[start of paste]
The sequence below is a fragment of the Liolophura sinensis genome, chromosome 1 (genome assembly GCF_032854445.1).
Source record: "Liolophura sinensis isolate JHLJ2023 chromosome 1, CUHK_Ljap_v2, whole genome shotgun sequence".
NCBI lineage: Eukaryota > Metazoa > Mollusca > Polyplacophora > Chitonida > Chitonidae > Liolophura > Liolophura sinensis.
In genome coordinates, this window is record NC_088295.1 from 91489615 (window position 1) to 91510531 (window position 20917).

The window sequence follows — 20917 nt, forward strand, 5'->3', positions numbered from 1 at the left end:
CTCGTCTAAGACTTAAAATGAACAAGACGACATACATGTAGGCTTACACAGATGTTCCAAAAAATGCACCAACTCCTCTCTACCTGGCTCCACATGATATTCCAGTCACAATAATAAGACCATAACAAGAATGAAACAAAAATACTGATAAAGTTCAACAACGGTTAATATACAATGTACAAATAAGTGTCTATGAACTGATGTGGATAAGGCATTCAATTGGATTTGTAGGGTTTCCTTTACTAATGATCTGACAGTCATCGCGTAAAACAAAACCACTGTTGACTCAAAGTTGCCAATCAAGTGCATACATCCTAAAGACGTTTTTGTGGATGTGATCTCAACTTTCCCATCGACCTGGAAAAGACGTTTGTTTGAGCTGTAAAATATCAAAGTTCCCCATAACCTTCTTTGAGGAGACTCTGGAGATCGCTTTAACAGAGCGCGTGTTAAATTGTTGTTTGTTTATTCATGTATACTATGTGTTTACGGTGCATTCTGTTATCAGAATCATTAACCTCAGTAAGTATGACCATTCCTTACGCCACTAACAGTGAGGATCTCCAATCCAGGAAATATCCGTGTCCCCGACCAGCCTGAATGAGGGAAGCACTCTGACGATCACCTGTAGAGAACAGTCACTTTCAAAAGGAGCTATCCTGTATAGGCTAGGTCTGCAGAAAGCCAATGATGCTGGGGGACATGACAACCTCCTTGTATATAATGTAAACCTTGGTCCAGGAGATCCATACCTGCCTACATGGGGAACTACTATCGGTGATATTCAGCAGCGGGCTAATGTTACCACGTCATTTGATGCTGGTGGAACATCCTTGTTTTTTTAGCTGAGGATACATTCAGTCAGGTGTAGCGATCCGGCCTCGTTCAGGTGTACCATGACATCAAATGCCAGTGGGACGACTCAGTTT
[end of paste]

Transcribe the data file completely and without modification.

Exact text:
The sequence below is a fragment of the Liolophura sinensis genome, chromosome 1 (genome assembly GCF_032854445.1).
Source record: "Liolophura sinensis isolate JHLJ2023 chromosome 1, CUHK_Ljap_v2, whole genome shotgun sequence".
NCBI lineage: Eukaryota > Metazoa > Mollusca > Polyplacophora > Chitonida > Chitonidae > Liolophura > Liolophura sinensis.
In genome coordinates, this window is record NC_088295.1 from 91489615 (window position 1) to 91510531 (window position 20917).

The window sequence follows — 20917 nt, forward strand, 5'->3', positions numbered from 1 at the left end:
CTCGTCTAAGACTTAAAATGAACAAGACGACATACATGTAGGCTTACACAGATGTTCCAAAAAATGCACCAACTCCTCTCTACCTGGCTCCACATGATATTCCAGTCACAATAATAAGACCATAACAAGAATGAAACAAAAATACTGATAAAGTTCAACAACGGTTAATATACAATGTACAAATAAGTGTCTATGAACTGATGTGGATAAGGCATTCAATTGGATTTGTAGGGTTTCCTTTACTAATGATCTGACAGTCATCGCGTAAAACAAAACCACTGTTGACTCAAAGTTGCCAATCAAGTGCATACATCCTAAAGACGTTTTTGTGGATGTGATCTCAACTTTCCCATCGACCTGGAAAAGACGTTTGTTTGAGCTGTAAAATATCAAAGTTCCCCATAACCTTCTTTGAGGAGACTCTGGAGATCGCTTTAACAGAGCGCGTGTTAAATTGTTGTTTGTTTATTCATGTATACTATGTGTTTACGGTGCATTCTGTTATCAGAATCATTAACCTCAGTAAGTATGACCATTCCTTACGCCACTAACAGTGAGGATCTCCAATCCAGGAAATATCCGTGTCCCCGACCAGCCTGAATGAGGGAAGCACTCTGACGATCACCTGTAGAGAACAGTCACTTTCAAAAGGAGCTATCCTGTATAGGCTAGGTCTGCAGAAAGCCAATGATGCTGGGGGACATGACAACCTCCTTGTATATAATGTAAACCTTGGTCCAGGAGATCCATACCTGCCTACATGGGGAACTACTATCGGTGATATTCAGCAGCGGGCTAATGTTACCACGTCATTTGATGCTGGTGGAACATCCTTGTTTTTTTAGCTGAGGATACATTCAGTCAGGTGTAGCGATCCGGCCTCGTTCAGGTGTACCATGACATCAAATGCCAGTGGGACGACTCAGTTT